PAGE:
For Barack Obama's 53rd birthday, Chris Matthews gave the gift of an incredibly stupid idea. In his closing "Let Me Finish" commentary for August 4, the MSNBC Hardball host urged the president to "get yourself a bright lawyer" and work up a lawsuit against Congress for "failure to provide services."
Yes, "normally that would strike me or you as absurd, but now that we're in the suing season, it deserves a tad of consideration," Matthews insisted, likening Congress to a DMV clerk who straight up refuses to do his job and grant you your license renewal after you've waited in line forever. You can read the transcript in full below the page break, followed by my analysis (MP3 audio here; video follows page break):
August 4, 2014
CHRIS MATTHEWS, host: Let me end tonight with an idea shared with me over the weekend that the president should be suing the Congress. Normally that would strike me or you as absurd, but now that we're in the suing season, it deserves a tad of consideration.
Think about what the president said in his press briefing on Friday. Think of all the ways the Congress has simply failed to perform its regular duties. Basically left its inbox stuffed with undone work from getting a budget passed, to approving executive appointments, even for nonpolitical ambassadors to important posts, Moscow, for example. Isn't there a place in the law here that might be as attorneys like to call it, actionable?
Isn't the U.S. Congress as the delinquent party here, again, to use an attorney's favorite word, exposed? Failure to provide services. That's the phrase. Failure to provide services is when a government official doesn't do what their job requires they do.
Suppose you wait in line to get your driver's license renewed. There you are standing at the DMV for hours and when you finally reach the front of the line, the person behind the counter says "I don't feel like it. I know you think you have a right to a renewed license, but I don't think I'll give it to you." Well, that would be failure to provide services, wouldn't it?
And every time this president sends a routine measure to the Congress or a routine appointment and has the Congress look at him and say, I don't feel like doing this, isn't that a failure to provide services? Isn't it? So there you go, Mr. President. Get yourself a bright lawyer and slap up the papers. If little ol' John Boehner can slap a suit at you, you can slap it back.
Not only is Matthews's comparison patently absurd, you may notice he has a factual error or two in his rant. The ambassador to a foreign capital is hardly a "nonpolitical" position, no matter what Matthews says, and it's particularly true of an appointment to a country which is a geopolitical rival like Russia -- not a thoroughly-trusted longstanding ally like Australia or Canada or the United Kingdom.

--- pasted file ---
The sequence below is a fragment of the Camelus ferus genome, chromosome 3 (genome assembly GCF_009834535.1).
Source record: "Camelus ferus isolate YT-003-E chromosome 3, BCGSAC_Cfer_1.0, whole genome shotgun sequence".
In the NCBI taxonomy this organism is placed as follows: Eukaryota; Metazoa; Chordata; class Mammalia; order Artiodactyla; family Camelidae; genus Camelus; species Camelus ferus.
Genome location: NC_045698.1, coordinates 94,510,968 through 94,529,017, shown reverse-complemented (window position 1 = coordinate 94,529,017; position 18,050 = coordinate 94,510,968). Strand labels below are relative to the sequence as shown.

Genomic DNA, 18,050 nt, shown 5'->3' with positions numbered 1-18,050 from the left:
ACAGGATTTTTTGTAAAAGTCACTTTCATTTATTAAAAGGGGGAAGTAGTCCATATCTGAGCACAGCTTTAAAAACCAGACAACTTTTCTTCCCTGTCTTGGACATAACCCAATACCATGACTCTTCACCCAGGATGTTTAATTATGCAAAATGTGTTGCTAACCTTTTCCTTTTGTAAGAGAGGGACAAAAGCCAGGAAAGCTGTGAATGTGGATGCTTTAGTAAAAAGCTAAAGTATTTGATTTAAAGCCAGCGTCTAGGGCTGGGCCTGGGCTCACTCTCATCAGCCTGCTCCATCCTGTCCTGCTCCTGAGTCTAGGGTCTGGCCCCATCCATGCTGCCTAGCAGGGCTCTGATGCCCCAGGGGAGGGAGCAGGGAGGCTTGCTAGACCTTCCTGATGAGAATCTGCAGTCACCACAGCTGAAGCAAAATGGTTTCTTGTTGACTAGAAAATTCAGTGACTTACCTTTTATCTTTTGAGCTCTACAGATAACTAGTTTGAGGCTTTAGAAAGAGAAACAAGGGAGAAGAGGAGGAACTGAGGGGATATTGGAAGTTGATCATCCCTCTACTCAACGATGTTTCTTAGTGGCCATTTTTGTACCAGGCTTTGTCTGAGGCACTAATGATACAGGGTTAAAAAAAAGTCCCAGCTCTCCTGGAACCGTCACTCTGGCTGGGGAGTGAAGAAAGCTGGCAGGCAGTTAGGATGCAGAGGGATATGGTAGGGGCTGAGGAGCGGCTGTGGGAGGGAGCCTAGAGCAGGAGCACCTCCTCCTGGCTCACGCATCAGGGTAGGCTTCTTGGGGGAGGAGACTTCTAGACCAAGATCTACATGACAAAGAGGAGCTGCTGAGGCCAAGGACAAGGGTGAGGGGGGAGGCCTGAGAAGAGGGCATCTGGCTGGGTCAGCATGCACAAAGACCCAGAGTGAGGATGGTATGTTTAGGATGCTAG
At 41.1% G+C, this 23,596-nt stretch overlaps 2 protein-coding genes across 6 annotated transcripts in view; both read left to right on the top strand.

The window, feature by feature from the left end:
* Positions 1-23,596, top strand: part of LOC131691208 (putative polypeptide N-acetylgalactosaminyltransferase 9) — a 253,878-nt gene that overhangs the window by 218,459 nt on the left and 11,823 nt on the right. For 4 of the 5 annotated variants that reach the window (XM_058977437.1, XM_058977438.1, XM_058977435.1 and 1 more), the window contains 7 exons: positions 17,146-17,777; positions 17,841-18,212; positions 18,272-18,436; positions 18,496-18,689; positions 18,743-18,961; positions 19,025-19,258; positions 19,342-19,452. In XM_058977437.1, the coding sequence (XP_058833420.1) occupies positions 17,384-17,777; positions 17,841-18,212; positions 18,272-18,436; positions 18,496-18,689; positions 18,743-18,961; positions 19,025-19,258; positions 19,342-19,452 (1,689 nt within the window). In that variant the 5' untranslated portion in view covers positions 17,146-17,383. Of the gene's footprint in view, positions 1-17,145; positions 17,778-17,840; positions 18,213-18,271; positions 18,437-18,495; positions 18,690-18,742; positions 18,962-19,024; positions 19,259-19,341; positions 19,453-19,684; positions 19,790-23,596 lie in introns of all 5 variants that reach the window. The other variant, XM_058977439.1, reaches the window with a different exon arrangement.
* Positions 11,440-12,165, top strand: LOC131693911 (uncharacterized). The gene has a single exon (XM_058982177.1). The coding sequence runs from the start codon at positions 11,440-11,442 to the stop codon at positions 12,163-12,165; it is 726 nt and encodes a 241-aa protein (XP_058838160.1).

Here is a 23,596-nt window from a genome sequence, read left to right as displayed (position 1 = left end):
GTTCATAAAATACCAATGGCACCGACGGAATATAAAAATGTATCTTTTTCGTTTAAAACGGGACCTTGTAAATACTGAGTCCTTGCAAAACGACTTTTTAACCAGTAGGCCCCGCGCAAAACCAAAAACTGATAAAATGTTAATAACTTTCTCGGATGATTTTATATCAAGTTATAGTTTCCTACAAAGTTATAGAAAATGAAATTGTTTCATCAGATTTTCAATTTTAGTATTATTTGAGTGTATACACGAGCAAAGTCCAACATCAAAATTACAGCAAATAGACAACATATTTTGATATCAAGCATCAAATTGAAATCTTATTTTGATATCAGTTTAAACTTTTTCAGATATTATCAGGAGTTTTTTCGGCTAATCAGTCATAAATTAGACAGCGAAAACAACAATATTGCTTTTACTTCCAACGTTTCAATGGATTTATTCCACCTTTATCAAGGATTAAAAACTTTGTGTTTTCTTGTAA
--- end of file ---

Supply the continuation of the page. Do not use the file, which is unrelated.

What's more, President Obama's nominee for ambassador to the Russian Federation, John Tefft WAS approved by the U.S. Senate Thursday night, shortly that chamber left for its August recess.
[As to the charge that Congress hasn't passed a budget, it is the president who is required by law to present Congress with a budget. The Constitution does not require either the president nor Congress to draft a budget blueprint, but federal law since the mid-1970s puts the ball in the president's court for getting the budget process started with a presidential budget proposal.]
The U.S. Constitution mandates that the president "shall take care that the laws be faithfully executed" (Article II, Section 3), while there is no constitutional requirement that the U.S. Congress vote on, much less pass, anything the president recommends or any appointee for office the president nominates. Faithful execution on the laws, of course, means faithfulness to the text of the legislation as it was passed by the representatives of "we the people," the U.S. Congress. One cannot faithfully execute a law when he is rewriting it on the fly through fiat. That is what lies at the heart of the threatened Boehner/House lawsuit against President Obama regarding his selective enforcement of ObamaCare.
To be sure, the Constitution requires of the president that he, "from time to time give to the Congress information of the state of the union, and recommend to their consideration such measures as he shall judge necessary and expedient," but you'll notice the operative word is "recommend." Congress is free to take those recommendations into consideration and act on them or to completely ignore them as it so chooses. There is no positive obligation on Congress's part to do anything the president requests.
Congress is a co-equal branch of the United States government. It is not a petulant clerk at a DMV window who refuses to give a taxpayer his driver's license because he want to go on his 10th smoke break of the day. Matthews certainly knows as much but chose tonight to make himself yet again an item worthy of his own "sideshow" segment.